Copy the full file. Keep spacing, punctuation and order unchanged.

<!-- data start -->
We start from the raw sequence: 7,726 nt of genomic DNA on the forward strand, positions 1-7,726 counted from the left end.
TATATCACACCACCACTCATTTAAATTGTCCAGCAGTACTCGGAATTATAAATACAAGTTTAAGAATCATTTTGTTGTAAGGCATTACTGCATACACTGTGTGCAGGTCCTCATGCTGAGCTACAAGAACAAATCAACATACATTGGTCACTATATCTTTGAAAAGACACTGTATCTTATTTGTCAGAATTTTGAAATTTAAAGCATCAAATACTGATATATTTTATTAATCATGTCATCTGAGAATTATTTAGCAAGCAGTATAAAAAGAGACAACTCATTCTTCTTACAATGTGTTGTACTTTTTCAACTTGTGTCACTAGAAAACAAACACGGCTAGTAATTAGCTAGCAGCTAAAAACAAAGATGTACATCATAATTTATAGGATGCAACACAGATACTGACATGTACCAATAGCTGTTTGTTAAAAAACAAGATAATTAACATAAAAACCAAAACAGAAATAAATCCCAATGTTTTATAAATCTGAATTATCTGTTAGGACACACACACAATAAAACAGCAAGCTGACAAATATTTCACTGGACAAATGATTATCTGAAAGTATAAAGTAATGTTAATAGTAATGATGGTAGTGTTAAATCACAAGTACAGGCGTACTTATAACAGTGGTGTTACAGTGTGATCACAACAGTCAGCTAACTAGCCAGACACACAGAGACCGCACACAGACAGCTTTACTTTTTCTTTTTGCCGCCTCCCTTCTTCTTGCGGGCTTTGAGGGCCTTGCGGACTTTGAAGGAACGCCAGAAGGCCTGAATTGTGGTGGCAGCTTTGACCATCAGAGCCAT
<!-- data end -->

We start from the raw sequence: 7,726 nt of genomic DNA on the forward strand, positions 1-7,726 counted from the left end.
TATATCACACCACCACTCATTTAAATTGTCCAGCAGTACTCGGAATTATAAATACAAGTTTAAGAATCATTTTGTTGTAAGGCATTACTGCATACACTGTGTGCAGGTCCTCATGCTGAGCTACAAGAACAAATCAACATACATTGGTCACTATATCTTTGAAAAGACACTGTATCTTATTTGTCAGAATTTTGAAATTTAAAGCATCAAATACTGATATATTTTATTAATCATGTCATCTGAGAATTATTTAGCAAGCAGTATAAAAAGAGACAACTCATTCTTCTTACAATGTGTTGTACTTTTTCAACTTGTGTCACTAGAAAACAAACACGGCTAGTAATTAGCTAGCAGCTAAAAACAAAGATGTACATCATAATTTATAGGATGCAACACAGATACTGACATGTACCAATAGCTGTTTGTTAAAAAACAAGATAATTAACATAAAAACCAAAACAGAAATAAATCCCAATGTTTTATAAATCTGAATTATCTGTTAGGACACACACACAATAAAACAGCAAGCTGACAAATATTTCACTGGACAAATGATTATCTGAAAGTATAAAGTAATGTTAATAGTAATGATGGTAGTGTTAAATCACAAGTACAGGCGTACTTATAACAGTGGTGTTACAGTGTGATCACAACAGTCAGCTAACTAGCCAGACACACAGAGACCGCACACAGACAGCTTTACTTTTTCTTTTTGCCGCCTCCCTTCTTCTTGCGGGCTTTGAGGGCCTTGCGGACTTTGAAGGAACGCCAGAAGGCCTGAATTGTGGTGGCAGCTTTGACCATCAGAGCCAT